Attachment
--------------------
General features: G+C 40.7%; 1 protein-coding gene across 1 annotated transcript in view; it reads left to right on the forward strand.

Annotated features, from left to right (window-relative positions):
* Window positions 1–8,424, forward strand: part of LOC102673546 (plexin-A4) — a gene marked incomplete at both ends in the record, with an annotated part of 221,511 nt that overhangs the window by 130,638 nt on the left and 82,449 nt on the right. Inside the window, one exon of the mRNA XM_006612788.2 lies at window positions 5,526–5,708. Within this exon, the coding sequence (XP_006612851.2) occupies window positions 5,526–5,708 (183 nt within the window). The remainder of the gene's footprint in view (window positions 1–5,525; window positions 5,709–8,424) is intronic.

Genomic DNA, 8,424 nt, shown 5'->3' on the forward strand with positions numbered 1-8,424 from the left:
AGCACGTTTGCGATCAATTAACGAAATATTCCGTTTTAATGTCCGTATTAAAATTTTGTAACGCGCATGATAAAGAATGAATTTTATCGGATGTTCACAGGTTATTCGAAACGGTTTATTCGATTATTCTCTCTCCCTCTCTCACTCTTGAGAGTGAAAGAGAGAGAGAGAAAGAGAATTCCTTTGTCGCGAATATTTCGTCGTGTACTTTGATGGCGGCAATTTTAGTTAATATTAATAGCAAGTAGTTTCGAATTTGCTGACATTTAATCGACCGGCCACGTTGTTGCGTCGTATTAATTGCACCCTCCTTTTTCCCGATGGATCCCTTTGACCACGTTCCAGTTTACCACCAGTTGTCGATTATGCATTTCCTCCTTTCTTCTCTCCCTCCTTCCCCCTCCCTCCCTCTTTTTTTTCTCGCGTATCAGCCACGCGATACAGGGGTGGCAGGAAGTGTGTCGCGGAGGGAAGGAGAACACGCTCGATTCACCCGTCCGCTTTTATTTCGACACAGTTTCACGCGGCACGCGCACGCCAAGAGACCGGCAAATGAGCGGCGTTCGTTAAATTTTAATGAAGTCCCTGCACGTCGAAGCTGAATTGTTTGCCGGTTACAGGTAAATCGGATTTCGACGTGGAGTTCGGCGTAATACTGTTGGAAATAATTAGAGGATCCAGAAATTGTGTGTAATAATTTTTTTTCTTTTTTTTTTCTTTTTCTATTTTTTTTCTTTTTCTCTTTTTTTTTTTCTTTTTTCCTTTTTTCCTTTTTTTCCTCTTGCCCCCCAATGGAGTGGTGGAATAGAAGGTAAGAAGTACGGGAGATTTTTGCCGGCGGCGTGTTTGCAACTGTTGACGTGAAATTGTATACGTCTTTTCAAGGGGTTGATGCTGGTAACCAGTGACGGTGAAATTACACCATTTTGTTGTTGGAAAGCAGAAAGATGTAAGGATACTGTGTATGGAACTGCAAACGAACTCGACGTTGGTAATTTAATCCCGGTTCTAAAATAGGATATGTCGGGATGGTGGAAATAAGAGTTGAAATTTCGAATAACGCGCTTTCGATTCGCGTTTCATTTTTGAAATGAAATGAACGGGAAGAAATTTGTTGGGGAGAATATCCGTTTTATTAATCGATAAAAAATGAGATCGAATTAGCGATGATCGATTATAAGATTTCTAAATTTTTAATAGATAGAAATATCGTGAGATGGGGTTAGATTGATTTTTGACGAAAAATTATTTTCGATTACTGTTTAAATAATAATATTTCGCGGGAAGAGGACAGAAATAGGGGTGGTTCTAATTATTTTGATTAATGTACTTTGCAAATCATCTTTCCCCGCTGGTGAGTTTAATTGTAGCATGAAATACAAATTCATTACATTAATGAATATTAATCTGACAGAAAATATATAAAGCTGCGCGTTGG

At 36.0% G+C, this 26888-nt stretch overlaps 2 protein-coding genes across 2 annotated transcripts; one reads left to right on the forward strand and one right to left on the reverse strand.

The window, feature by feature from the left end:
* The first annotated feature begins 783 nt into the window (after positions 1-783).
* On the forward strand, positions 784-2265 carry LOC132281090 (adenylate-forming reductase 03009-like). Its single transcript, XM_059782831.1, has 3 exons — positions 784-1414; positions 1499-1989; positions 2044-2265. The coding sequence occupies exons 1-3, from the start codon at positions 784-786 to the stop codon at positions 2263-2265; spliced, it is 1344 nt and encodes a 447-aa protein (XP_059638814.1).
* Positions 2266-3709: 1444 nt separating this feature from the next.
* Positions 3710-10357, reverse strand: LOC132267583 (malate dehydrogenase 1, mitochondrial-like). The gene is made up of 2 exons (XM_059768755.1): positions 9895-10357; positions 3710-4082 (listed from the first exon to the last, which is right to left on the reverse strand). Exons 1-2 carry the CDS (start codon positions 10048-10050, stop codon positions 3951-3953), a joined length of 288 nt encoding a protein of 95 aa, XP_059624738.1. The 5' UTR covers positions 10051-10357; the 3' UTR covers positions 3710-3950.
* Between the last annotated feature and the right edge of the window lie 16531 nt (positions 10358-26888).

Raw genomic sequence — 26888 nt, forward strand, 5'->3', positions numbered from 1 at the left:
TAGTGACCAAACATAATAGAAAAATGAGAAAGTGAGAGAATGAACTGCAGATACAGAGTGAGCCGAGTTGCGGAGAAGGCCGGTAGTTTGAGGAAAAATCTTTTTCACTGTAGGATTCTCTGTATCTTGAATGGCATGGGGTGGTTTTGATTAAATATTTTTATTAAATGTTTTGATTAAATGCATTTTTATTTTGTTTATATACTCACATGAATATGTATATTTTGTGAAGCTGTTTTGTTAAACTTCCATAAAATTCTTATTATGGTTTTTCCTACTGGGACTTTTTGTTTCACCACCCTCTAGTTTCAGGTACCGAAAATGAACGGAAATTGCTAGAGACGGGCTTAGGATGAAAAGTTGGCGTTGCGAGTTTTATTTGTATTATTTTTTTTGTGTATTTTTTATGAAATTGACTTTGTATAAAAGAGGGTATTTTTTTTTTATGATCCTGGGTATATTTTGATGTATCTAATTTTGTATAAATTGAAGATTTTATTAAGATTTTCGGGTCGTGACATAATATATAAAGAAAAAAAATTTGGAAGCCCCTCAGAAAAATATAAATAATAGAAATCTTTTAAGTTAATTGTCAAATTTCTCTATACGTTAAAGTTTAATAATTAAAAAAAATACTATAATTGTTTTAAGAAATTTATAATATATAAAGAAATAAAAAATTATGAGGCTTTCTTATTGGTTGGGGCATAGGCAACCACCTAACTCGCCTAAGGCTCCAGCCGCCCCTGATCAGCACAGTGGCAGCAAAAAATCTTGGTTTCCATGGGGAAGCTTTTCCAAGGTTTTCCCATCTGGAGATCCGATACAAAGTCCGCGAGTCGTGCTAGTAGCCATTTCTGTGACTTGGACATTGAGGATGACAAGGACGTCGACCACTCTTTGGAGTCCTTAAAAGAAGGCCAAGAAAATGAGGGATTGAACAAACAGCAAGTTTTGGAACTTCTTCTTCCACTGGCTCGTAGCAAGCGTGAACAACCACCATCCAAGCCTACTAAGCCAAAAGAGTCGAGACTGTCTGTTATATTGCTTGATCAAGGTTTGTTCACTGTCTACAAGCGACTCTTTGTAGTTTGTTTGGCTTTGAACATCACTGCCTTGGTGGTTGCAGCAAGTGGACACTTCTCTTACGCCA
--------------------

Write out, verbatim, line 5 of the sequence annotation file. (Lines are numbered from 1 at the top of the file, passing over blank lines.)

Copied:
AGCACGTTTGCGATCAATTAACGAAATATTCCGTTTTAATGTCCGTATTAAAATTTTGTAACGCGCATGATAAAGAATGAATTTTATCGGATGTTCACAGGTTATTCGAAACGGTTTATTCGATTATTCTCTCTCCCTCTCTCACTCTTGAGAGTGAAAGAGAGAGAGAGAAAGAGAATTCCTTTGTCGCGAATATTTCGTCGTGTACTTTGATGGCGGCAATTTTAGTTAATATTAATAGCAAGTAGTTTCGAATTTGCTGACATTTAATCGACCGGCCACGTTGTTGCGTCGTATTAATTGCACCCTCCTTTTTCCCGATGGATCCCTTTGACCACGTTCCAGTTTACCACCAGTTGTCGATTATGCATTTCCTCCTTTCTTCTCTCCCTCCTTCCCCCTCCCTCCCTCTTTTTTTTCTCGCGTATCAGCCACGCGATACAGGGGTGGCAGGAAGTGTGTCGCGGAGGGAAGGAGAACACGCTCGATTCACCCGTCCGCTTTTATTTCGACACAGTTTCACGCGGCACGCGCACGCCAAGAGACCGGCAAATGAGCGGCGTTCGTTAAATTTTAATGAAGTCCCTGCACGTCGAAGCTGAATTGTTTGCCGGTTACAGGTAAATCGGATTTCGACGTGGAGTTCGGCGTAATACTGTTGGAAATAATTAGAGGATCCAGAAATTGTGTGTAATAATTTTTTTTCTTTTTTTTTTCTTTTTCTATTTTTTTTCTTTTTCTCTTTTTTTTTTTCTTTTTTCCTTTTTTCCTTTTTTTCCTCTTGCCCCCCAATGGAGTGGTGGAATAGAAGGTAAGAAGTACGGGAGATTTTTGCCGGCGGCGTGTTTGCAACTGTTGACGTGAAATTGTATACGTCTTTTCAAGGGGTTGATGCTGGTAACCAGTGACGGTGAAATTACACCATTTTGTTGTTGGAAAGCAGAAAGATGTAAGGATACTGTGTATGGAACTGCAAACGAACTCGACGTTGGTAATTTAATCCCGGTTCTAAAATAGGATATGTCGGGATGGTGGAAATAAGAGTTGAAATTTCGAATAACGCGCTTTCGATTCGCGTTTCATTTTTGAAATGAAATGAACGGGAAGAAATTTGTTGGGGAGAATATCCGTTTTATTAATCGATAAAAAATGAGATCGAATTAGCGATGATCGATTATAAGATTTCTAAATTTTTAATAGATAGAAATATCGTGAGATGGGGTTAGATTGATTTTTGACGAAAAATTATTTTCGATTACTGTTTAAATAATAATATTTCGCGGGAAGAGGACAGAAATAGGGGTGGTTCTAATTATTTTGATTAATGTACTTTGCAAATCATCTTTCCCCGCTGGTGAGTTTAATTGTAGCATGAAATACAAATTCATTACATTAATGAATATTAATCTGACAGAAAATATATAAAGCTGCGCGTTGG